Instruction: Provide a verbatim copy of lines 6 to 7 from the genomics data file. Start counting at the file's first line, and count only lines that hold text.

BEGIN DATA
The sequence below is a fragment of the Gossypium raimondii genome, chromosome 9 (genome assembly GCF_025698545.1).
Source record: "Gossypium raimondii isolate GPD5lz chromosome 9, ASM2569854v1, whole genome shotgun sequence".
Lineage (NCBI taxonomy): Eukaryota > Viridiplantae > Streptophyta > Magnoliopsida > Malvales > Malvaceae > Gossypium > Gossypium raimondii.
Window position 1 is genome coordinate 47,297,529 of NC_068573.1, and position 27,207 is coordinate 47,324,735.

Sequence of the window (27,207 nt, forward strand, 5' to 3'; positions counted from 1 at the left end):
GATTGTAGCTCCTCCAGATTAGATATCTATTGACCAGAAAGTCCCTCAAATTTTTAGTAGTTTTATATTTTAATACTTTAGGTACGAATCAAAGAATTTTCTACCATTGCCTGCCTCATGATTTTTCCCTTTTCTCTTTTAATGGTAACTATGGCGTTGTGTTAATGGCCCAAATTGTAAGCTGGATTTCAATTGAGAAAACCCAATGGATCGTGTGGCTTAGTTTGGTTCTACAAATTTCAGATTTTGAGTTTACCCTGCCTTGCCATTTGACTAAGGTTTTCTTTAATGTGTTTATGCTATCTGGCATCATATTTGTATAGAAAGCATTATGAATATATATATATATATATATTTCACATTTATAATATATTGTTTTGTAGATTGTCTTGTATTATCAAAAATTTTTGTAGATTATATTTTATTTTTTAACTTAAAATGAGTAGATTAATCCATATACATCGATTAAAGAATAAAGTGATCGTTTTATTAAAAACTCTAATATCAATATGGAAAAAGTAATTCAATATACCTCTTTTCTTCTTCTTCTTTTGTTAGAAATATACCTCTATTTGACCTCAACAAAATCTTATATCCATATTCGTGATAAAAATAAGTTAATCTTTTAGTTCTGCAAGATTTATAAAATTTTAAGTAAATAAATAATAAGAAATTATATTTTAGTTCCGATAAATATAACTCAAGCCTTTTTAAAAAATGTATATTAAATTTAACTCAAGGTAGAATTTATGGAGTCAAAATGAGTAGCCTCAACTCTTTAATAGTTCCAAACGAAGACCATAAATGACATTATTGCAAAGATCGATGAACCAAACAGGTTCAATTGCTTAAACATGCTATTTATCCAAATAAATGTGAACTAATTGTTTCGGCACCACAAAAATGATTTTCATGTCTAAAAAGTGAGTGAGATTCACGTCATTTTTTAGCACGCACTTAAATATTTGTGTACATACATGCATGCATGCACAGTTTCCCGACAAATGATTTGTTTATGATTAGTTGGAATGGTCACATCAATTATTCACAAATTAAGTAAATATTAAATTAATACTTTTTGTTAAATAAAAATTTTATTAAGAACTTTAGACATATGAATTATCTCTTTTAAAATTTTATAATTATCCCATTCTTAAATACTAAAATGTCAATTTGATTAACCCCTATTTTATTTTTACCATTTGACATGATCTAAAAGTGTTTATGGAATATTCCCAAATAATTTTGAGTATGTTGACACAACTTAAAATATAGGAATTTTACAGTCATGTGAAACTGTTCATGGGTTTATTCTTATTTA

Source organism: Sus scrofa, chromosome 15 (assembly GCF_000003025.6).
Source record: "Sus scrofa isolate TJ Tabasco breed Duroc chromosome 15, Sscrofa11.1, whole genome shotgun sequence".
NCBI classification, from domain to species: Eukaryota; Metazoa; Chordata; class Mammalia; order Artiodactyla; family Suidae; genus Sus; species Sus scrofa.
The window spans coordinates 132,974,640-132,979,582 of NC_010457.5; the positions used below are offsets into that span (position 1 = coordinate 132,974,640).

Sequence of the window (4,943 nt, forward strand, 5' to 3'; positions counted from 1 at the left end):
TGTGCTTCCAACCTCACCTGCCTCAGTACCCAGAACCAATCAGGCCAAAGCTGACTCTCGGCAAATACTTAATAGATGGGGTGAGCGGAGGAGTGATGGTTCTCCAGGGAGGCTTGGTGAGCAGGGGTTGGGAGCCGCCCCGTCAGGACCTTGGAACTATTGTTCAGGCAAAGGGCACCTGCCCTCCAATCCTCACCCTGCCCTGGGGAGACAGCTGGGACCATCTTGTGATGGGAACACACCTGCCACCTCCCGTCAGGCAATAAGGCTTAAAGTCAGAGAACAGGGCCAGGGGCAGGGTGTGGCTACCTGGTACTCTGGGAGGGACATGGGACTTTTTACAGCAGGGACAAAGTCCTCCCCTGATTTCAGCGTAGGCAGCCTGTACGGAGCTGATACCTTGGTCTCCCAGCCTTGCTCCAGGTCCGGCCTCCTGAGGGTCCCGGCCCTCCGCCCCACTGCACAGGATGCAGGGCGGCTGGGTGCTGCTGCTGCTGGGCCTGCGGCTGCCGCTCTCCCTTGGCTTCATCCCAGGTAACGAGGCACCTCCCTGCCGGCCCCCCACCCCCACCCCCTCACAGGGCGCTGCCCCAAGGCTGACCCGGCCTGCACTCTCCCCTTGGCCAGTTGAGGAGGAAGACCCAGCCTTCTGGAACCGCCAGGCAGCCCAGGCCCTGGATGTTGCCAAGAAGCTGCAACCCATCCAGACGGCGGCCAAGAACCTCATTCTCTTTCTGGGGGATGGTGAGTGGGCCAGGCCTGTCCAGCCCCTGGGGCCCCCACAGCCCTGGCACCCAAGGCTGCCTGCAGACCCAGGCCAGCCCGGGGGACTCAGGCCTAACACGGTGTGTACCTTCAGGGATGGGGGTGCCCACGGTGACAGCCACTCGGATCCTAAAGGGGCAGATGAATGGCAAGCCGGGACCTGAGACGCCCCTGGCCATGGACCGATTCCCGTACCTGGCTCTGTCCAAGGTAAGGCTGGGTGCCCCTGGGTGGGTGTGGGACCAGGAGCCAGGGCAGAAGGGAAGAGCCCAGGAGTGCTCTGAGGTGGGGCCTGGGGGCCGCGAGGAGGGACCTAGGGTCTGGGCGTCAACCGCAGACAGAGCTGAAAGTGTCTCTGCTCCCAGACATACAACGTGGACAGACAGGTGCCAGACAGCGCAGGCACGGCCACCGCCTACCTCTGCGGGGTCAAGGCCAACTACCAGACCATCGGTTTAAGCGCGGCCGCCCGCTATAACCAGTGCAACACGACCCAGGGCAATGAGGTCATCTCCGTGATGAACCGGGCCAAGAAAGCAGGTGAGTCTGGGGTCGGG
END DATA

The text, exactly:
GATTGTAGCTCCTCCAGATTAGATATCTATTGACCAGAAAGTCCCTCAAATTTTTAGTAGTTTTATATTTTAATACTTTAGGTACGAATCAAAGAATTTTCTACCATTGCCTGCCTCATGATTTTTCCCTTTTCTCTTTTAATGGTAACTATGGCGTTGTGTTAATGGCCCAAATTGTAAGCTGGATTTCAATTGAGAAAACCCAATGGATCGTGTGGCTTAGTTTGGTTCTACAAATTTCAGATTTTGAGTTTACCCTGCCTTGCCATTTGACTAAGGTTTTCTTTAATGTGTTTATGCTATCTGGCATCATATTTGTATAGAAAGCATTATGAATATATATATATATATATATTTCACATTTATAATATATTGTTTTGTAGATTGTCTTGTATTATCAAAAATTTTTGTAGATTATATTTTATTTTTTAACTTAAAATGAGTAGATTAATCCATATACATCGATTAAAGAATAAAGTGATCGTTTTATTAAAAACTCTAATATCAATATGGAAAAAGTAATTCAATATACCTCTTTTCTTCTTCTTCTTTTGTTAGAAATATACCTCTATTTGACCTCAACAAAATCTTATATCCATATTCGTGATAAAAATAAGTTAATCTTTTAGTTCTGCAAGATTTATAAAATTTTAAGTAAATAAATAATAAGAAATTATATTTTAGTTCCGATAAATATAACTCAAGCCTTTTTAAAAAATGTATATTAAATTTAACTCAAGGTAGAATTTATGGAGTCAAAATGAGTAGCCTCAACTCTTTAATAGTTCCAAACGAAGACCATAAATGACATTATTGCAAAGATCGATGAACCAAACAGGTTCAATTGCTTAAACATGCTATTTATCCAAATAAATGTGAACTAATTGTTTCGGCACCACAAAAATGATTTTCATGTCTAAAAAGTGAGTGAGATTCACGTCATTTTTTAGCACGCACTTAAATATTTGTGTACATACATGCATGCATGCACAGTTTCCCGACAAATGATTTGTTTATGATTAGTTGGAATGGTCACATCAATTATTCACAAATTAAGTAAATATTAAATTAATACTTTTTGTTAAATAAAAATTTTATTAAGAACTTTAGACATATGAATTATCTCTTTTAAAATTTTATAATTATCCCATTCTTAAATACTAAAATGTCAATTTGATTAACCCCTATTTTATTTTTACCATTTGACATGATCTAAAAGTGTTTATGGAATATTCCCAAATAATTTTGAGTATGTTGACACAACTTAAAATATAGGAATTTTACAGTCATGTGAAACTGTTCATGGGTTTATTCTTATTTA

Source organism: Sus scrofa, chromosome 15 (assembly GCF_000003025.6).